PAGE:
If the R&D tax credit is more than your actual income tax, it is not refundable, thus companies who have not yet reached profitability but have research and development costs may feel as though they are not receiving the full advantages of the credit. Thankfully, firms may carry over unused amounts of the credit for up to twenty years.
Two Methods of R&D Tax Credit Calculation
After determining that your firm is eligible in claiming R&D tax credits, there are two conventional methods for calculating it as follows:
Method #1: The standard method
By this method, the R&D tax credit will be valued at 20% of the company’s qualified research expenditures over a base amount, which is from a specific percentage and the average annual gross revenues of the preceding four years.
Method #2: The alternative simplified credit or ASC method
Under this method, the R&D tax credit is equivalent to 14% of the company’s eligible research expenditures and more than 50% of its average QRE for the past three years. If no QREs from previous years exist, the credit equals 6% of the QREs for the present year.
When selecting which method is more suitable for you, you can consult with tax professionals who can help you make the right selection, but in general, the ASC technique is slightly simpler for enterprises who are new to claiming the credit.
R&D Tax Credits: The Application and Claiming Process
In determining how the tax credit should be used optimally in order to receive maximum advantage, determining how to claim the R&D tax credit can be a challenging task. With this, below is an outline of how to determine whether you are eligible for R&D tax credits, how you can apply for them, and which papers you will be needing for your claim.
The tax credit for the R&D claim procedure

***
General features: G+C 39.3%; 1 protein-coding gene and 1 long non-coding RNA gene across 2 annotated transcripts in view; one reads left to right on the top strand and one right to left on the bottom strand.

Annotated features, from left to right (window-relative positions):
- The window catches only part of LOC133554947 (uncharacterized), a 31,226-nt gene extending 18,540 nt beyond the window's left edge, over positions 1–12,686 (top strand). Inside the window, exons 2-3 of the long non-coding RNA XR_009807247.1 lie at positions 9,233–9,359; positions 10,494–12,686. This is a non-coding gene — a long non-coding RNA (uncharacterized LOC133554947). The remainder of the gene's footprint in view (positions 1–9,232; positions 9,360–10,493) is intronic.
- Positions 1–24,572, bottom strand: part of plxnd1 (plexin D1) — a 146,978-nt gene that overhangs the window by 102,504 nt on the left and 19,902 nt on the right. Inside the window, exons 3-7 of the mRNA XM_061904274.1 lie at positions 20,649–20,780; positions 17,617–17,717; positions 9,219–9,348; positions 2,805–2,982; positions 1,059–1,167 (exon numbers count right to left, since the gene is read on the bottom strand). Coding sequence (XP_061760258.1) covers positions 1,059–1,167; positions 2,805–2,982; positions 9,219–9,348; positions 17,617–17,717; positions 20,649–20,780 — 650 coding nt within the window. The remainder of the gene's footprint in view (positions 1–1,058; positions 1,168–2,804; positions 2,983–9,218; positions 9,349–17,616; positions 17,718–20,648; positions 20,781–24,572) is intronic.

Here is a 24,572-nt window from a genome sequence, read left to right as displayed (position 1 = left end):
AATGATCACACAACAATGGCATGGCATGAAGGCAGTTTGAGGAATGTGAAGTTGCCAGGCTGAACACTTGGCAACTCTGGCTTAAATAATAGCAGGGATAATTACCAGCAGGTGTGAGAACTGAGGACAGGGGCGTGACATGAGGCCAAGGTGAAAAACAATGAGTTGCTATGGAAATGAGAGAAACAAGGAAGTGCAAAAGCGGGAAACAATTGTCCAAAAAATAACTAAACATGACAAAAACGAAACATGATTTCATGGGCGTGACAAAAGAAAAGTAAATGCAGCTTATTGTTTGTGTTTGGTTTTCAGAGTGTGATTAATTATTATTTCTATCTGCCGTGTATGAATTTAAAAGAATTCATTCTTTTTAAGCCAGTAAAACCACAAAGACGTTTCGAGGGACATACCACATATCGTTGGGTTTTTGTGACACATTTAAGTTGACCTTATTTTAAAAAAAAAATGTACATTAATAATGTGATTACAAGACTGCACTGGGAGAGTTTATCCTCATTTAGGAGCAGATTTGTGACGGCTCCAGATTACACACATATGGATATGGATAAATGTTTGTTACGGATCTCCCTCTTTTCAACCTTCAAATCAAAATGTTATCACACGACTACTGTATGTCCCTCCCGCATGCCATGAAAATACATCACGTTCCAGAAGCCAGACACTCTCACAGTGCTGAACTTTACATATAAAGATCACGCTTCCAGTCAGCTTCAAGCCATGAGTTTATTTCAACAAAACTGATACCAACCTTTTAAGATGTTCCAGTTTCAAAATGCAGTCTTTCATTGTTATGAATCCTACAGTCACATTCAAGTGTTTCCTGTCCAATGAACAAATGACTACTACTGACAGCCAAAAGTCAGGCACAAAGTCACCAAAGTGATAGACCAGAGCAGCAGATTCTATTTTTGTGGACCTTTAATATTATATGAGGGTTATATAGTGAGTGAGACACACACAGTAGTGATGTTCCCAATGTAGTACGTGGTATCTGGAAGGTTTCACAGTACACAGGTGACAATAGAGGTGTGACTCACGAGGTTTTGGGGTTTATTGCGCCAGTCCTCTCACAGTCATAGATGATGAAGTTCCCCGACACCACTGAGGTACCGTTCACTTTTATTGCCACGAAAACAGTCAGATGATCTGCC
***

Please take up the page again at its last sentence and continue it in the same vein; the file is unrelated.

Getting the R&D tax credit might appear to be a complicated procedure, however, it mainly consists of three steps:
Step 1: Examine your procedures. Internally, you should evaluate the research and development procedures you plan to claim. Which activities did you engage in, and what was their cost? This process entails auditing your accounting and other internal business documentation.
Step 2: Making your case. Once you have a thorough understanding of the R&D activities your firm did, you will build your case by compiling the necessary evidence to serve as proof for the IRS and submitting the appropriate forms, which will indicate the total costs you’re claiming.
Step 3: Utilization of the credit. To claim the R&D tax credit, you must complete Form 6765 and submit it with the federal income tax return for your firm.
Applying Your Federal R&D Tax Credits to Payroll Taxes
Your company’s federal payroll tax can be reduced by offsetting the R&D tax credit thereby making it an effective strategy for new businesses or startup companies, which often have lower tax liabilities and more research costs. For a business to qualify for this type of claim, a business must have less than 5 years of gross revenue with less than $5 million in gross receipts for the year that the credit has been claimed. The R&D tax credit must be applied to your company’s payroll taxes on a timely filed income tax return. The credit will then cover the employer’s part of Social Security payroll taxes up to $250,000.